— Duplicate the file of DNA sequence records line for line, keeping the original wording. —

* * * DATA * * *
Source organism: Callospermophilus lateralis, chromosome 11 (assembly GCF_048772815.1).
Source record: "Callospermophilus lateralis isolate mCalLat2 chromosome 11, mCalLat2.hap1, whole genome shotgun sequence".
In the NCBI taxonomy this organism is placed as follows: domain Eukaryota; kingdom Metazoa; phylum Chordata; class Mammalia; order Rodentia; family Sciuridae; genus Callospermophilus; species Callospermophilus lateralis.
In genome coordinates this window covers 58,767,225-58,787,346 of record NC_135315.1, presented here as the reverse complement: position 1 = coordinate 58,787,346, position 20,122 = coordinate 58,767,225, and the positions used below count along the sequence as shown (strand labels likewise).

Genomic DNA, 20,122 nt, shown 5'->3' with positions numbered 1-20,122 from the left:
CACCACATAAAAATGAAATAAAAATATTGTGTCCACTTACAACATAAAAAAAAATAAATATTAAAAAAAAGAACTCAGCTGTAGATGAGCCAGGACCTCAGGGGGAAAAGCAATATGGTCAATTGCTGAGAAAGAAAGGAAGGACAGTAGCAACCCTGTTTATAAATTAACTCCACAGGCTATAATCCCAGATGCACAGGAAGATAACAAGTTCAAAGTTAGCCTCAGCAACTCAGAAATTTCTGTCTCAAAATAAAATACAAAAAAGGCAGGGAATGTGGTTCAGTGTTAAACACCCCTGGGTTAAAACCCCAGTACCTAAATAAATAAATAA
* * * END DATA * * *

Source organism: Callospermophilus lateralis, chromosome 11 (assembly GCF_048772815.1).
Source record: "Callospermophilus lateralis isolate mCalLat2 chromosome 11, mCalLat2.hap1, whole genome shotgun sequence".
In the NCBI taxonomy this organism is placed as follows: domain Eukaryota; kingdom Metazoa; phylum Chordata; class Mammalia; order Rodentia; family Sciuridae; genus Callospermophilus; species Callospermophilus lateralis.
In genome coordinates this window covers 58,767,225-58,787,346 of record NC_135315.1, presented here as the reverse complement: position 1 = coordinate 58,787,346, position 20,122 = coordinate 58,767,225, and the positions used below count along the sequence as shown (strand labels likewise).

Genomic DNA, 20,122 nt, shown 5'->3' with positions numbered 1-20,122 from the left:
CACCACATAAAAATGAAATAAAAATATTGTGTCCACTTACAACATAAAAAAAAATAAATATTAAAAAAAAGAACTCAGCTGTAGATGAGCCAGGACCTCAGGGGGAAAAGCAATATGGTCAATTGCTGAGAAAGAAAGGAAGGACAGTAGCAACCCTGTTTATAAATTAACTCCACAGGCTATAATCCCAGATGCACAGGAAGATAACAAGTTCAAAGTTAGCCTCAGCAACTCAGAAATTTCTGTCTCAAAATAAAATACAAAAAAGGCAGGGAATGTGGTTCAGTGTTAAACACCCCTGGGTTAAAACCCCAGTACCTAAATAAATAAATAA